They're ready for it.
Vote.org reported a surge in registrations, especially among young people, within a couple days of an Instagram post from Taylor Swift directing her fans to the site.
In the Sunday post, Swift warned her followers in Tennessee that if they missed the Oct. 9 voter registration deadline, there would be "trouble when you walked in" to a polling place and no "Blank Space" to write their candidate's name.
She also endorsed two Tennessee Democrats while urging her fans across the country to make sure they were ready to vote in the November midterm election.
Swift said she would be voting for former Tennessee Gov. Phil Bredesen over Rep. Marsha Blackburn, R-Tenn., in the hotly contested Senate race, saying Blackburn's record of voting against LGBTQ and women's rights "appalls and terrifies me." She also endorsed incumbent Democratic Representative Jim Cooper.
The Instagram post came just one day after Justice Brett Kavanaugh, who had been accused of sexual misconduct, was confirmed to the Supreme Court. Kavanaugh denied the allegations.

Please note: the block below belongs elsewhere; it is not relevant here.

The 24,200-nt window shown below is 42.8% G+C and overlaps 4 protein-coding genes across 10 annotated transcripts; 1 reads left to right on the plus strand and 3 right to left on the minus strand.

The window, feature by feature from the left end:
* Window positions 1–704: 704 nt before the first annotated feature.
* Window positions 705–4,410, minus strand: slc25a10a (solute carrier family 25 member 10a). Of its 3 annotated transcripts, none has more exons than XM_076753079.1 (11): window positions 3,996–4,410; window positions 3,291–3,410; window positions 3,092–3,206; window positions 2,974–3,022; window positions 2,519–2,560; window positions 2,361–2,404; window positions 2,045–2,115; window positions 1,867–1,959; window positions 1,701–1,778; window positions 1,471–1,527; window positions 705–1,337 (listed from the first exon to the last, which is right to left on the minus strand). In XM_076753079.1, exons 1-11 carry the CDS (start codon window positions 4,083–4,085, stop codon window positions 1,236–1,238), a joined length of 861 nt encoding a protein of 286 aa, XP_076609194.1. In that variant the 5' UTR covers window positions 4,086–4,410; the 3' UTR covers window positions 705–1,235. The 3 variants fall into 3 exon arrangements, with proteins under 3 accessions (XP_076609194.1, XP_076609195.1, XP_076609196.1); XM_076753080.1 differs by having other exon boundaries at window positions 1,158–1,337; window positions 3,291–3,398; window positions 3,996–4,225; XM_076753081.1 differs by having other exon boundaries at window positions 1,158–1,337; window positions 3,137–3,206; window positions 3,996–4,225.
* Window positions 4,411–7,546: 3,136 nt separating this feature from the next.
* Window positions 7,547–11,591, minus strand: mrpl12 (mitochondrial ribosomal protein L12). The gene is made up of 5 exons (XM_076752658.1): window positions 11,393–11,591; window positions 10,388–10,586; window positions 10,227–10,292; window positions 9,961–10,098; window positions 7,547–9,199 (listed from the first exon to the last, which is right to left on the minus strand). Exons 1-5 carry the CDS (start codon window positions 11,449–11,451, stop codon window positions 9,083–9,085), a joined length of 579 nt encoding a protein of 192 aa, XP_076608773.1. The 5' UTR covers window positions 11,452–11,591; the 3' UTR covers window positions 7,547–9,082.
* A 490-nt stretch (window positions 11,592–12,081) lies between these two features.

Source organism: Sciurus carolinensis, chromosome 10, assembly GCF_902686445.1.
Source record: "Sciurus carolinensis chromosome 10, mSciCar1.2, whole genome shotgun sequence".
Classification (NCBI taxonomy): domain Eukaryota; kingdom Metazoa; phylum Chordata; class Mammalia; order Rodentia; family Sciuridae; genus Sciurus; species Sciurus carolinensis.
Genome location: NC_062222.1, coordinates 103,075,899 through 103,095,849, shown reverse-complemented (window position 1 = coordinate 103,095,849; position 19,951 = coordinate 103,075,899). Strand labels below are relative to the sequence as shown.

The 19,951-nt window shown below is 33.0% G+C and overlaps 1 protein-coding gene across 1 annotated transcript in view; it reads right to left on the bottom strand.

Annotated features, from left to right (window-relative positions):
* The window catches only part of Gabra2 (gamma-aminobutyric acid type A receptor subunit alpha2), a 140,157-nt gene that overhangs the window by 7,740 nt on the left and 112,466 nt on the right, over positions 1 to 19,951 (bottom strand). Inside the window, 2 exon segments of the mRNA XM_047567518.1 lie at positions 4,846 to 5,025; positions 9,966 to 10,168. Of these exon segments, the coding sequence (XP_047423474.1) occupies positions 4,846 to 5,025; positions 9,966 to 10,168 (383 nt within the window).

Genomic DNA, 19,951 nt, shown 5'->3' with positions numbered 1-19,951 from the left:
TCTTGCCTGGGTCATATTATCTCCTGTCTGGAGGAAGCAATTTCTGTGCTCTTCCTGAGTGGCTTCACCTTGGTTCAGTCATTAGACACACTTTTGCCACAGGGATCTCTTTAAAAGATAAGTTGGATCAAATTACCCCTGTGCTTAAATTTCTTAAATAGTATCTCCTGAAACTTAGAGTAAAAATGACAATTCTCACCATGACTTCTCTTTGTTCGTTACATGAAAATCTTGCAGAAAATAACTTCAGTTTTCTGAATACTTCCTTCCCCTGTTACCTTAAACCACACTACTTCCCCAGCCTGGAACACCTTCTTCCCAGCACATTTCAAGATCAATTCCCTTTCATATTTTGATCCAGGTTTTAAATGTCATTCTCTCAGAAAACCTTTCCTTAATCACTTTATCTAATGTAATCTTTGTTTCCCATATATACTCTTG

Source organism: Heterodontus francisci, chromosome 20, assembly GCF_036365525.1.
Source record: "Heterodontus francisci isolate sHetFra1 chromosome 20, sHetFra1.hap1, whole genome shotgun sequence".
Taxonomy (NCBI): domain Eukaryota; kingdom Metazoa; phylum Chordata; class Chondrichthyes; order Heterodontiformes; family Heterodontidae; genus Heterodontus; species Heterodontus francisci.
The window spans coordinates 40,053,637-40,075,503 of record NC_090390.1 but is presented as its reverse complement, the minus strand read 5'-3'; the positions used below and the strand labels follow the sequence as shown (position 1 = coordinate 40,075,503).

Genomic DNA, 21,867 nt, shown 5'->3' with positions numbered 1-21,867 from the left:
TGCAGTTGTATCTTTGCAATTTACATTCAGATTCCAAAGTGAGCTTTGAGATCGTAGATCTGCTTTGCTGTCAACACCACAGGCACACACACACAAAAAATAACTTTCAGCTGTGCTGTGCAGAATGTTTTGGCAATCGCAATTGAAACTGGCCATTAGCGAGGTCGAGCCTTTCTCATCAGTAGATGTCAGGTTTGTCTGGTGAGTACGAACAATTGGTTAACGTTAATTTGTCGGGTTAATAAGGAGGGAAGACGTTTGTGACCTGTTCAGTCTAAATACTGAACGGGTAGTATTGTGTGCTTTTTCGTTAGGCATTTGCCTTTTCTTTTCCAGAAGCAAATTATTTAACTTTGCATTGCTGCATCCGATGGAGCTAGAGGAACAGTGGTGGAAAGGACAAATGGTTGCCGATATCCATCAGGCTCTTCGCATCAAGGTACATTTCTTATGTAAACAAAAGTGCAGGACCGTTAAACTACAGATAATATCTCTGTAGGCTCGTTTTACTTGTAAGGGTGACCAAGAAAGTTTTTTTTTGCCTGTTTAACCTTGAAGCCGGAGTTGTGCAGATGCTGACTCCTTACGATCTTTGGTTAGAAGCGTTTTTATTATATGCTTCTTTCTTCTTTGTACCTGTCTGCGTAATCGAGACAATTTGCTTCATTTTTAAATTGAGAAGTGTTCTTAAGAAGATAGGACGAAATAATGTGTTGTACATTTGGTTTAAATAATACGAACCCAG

"So many intelligent, thoughtful, self-possessed people have turned 18 in the past two years and now have the right and privilege to make their vote count," Swift wrote. "But first you need to register, which is quick and easy to do."
Swift included the URL to vote.org, which reported nearly 65,000 people nationwide between the ages of 18 and 29 had registered since Sunday night when the post went live. The site also reported more than 40,000 people between the ages of 30 and 70+ registering since Sunday.
"Taylor's post has helped bring out young voters: the overwhelming majority of new registrations since Sunday have been from people between 18 and 29 years old," Vote.org said in a statement.
Last month, in Tennessee specifically, Vote.org registered 2,811 voters. In October alone, the site has reported registering 5,183 in the state.
"We're especially happy to see that because we know voting is habit-forming; statistically, a young person who votes in 2018 is 55% more likely to vote again in 2020,” Vote.org's statement said.
Swift has been famously silent on political matters in the past, causing some to speculate an allegiance with President Donald Trump, while others skewered her for remaining quiet during the 2016 election.
CORRECTION (Oct. 9, 2018, 6:40 p.m.): An earlier version of this article misidentified Marsha Blackburn. She is a member of the House from Tennessee who is running for a Senate seat; she is not currently a senator.